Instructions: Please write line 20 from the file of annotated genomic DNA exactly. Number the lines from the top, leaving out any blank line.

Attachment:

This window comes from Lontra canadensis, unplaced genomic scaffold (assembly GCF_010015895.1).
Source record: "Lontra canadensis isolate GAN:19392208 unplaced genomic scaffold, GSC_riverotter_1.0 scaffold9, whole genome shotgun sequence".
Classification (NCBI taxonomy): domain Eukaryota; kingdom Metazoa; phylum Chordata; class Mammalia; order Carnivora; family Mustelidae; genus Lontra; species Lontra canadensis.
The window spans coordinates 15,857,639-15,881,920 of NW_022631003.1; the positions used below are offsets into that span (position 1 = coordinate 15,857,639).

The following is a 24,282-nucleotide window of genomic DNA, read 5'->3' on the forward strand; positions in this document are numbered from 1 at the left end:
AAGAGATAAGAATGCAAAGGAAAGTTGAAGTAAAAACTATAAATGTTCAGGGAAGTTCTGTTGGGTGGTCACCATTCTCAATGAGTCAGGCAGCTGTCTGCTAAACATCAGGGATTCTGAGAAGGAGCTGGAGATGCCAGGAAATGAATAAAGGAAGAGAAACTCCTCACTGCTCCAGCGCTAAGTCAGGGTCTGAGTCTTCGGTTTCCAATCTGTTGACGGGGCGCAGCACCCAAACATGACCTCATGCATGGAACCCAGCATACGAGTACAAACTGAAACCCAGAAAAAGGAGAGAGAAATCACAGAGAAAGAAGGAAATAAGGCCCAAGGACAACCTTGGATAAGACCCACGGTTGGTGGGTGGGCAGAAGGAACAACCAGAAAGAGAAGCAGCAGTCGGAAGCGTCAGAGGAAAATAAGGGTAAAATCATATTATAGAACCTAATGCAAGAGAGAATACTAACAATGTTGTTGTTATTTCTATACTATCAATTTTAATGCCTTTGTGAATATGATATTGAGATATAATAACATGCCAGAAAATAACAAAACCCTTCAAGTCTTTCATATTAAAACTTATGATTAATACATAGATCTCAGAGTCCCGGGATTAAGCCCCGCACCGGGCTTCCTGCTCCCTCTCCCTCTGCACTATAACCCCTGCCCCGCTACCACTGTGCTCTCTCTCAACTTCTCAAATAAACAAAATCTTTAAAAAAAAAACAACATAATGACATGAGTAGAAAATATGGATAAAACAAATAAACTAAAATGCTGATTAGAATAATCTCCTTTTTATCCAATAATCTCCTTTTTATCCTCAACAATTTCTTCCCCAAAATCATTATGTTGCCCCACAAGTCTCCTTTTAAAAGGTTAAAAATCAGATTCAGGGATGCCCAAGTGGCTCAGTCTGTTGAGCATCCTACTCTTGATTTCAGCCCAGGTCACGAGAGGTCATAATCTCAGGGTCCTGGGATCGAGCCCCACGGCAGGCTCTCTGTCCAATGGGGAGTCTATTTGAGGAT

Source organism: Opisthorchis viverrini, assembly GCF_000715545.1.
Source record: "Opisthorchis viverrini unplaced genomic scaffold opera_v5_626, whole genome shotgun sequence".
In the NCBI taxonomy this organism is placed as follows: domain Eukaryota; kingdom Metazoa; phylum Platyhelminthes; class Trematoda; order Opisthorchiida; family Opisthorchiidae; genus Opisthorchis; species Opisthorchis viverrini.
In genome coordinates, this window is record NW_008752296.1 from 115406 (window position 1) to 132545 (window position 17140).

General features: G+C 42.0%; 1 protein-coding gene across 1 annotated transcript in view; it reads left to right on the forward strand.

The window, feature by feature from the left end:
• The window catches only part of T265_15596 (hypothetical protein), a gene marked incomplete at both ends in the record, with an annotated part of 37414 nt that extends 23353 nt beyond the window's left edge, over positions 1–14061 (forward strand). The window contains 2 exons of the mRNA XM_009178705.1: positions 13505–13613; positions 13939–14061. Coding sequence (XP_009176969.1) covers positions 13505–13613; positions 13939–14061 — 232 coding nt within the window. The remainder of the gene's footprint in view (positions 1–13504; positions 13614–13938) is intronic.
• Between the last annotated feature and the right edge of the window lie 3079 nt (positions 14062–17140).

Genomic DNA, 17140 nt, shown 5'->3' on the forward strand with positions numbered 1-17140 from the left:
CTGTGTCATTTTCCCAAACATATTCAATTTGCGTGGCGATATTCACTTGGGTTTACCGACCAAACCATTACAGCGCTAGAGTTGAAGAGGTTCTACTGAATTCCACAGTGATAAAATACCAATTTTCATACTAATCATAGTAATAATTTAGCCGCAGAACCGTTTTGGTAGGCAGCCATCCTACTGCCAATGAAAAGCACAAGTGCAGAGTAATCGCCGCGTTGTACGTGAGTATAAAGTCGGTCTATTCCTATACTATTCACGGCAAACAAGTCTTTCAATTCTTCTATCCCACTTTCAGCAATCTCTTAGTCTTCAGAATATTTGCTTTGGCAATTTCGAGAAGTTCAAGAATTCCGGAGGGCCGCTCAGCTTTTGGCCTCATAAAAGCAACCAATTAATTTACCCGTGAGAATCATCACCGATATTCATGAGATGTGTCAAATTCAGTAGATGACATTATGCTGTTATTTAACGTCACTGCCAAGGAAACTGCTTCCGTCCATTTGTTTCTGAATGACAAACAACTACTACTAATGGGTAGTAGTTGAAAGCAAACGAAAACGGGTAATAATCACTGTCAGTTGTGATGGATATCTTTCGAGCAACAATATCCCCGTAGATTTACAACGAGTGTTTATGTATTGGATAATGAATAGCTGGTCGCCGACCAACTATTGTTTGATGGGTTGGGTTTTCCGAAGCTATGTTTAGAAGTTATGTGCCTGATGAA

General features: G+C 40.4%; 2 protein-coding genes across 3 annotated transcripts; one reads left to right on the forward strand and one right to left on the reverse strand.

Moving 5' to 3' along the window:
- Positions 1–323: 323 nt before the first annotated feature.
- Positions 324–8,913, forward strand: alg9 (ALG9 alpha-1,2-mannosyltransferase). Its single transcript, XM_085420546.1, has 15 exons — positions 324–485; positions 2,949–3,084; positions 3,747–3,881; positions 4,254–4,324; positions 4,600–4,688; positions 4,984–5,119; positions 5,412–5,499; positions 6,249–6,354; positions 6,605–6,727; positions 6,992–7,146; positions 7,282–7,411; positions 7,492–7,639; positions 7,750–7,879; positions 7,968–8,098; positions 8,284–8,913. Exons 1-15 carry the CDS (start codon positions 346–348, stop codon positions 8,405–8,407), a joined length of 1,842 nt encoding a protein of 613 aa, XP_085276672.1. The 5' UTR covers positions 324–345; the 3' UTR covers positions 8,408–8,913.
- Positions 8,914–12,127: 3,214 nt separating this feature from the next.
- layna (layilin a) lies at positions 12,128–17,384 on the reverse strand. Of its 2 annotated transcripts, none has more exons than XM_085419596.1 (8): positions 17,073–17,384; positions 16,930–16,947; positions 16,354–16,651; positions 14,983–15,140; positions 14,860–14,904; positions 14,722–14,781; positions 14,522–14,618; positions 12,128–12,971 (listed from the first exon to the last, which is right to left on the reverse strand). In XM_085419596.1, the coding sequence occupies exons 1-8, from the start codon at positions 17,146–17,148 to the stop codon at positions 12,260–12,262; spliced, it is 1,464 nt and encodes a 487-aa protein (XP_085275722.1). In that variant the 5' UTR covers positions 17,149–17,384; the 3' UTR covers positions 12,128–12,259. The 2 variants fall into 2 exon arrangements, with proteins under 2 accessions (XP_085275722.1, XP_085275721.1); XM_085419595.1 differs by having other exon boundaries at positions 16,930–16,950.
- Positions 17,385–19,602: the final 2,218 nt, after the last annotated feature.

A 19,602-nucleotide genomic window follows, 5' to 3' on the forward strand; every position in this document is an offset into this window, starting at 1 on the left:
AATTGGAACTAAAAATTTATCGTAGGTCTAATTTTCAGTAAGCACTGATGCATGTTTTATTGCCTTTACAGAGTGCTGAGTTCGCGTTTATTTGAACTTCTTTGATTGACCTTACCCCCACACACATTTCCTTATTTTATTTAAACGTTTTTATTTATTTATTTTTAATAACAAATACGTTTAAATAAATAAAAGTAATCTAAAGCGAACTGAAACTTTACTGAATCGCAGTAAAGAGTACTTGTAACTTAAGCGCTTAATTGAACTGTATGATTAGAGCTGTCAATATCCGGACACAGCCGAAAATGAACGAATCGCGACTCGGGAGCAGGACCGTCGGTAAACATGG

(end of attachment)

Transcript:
- Positions 324–8,913, forward strand: alg9 (ALG9 alpha-1,2-mannosyltransferase). Its single transcript, XM_085420546.1, has 15 exons — positions 324–485; positions 2,949–3,084; positions 3,747–3,881; positions 4,254–4,324; positions 4,600–4,688; positions 4,984–5,119; positions 5,412–5,499; positions 6,249–6,354; positions 6,605–6,727; positions 6,992–7,146; positions 7,282–7,411; positions 7,492–7,639; positions 7,750–7,879; positions 7,968–8,098; positions 8,284–8,913. Exons 1-15 carry the CDS (start codon positions 346–348, stop codon positions 8,405–8,407), a joined length of 1,842 nt encoding a protein of 613 aa, XP_085276672.1. The 5' UTR covers positions 324–345; the 3' UTR covers positions 8,408–8,913.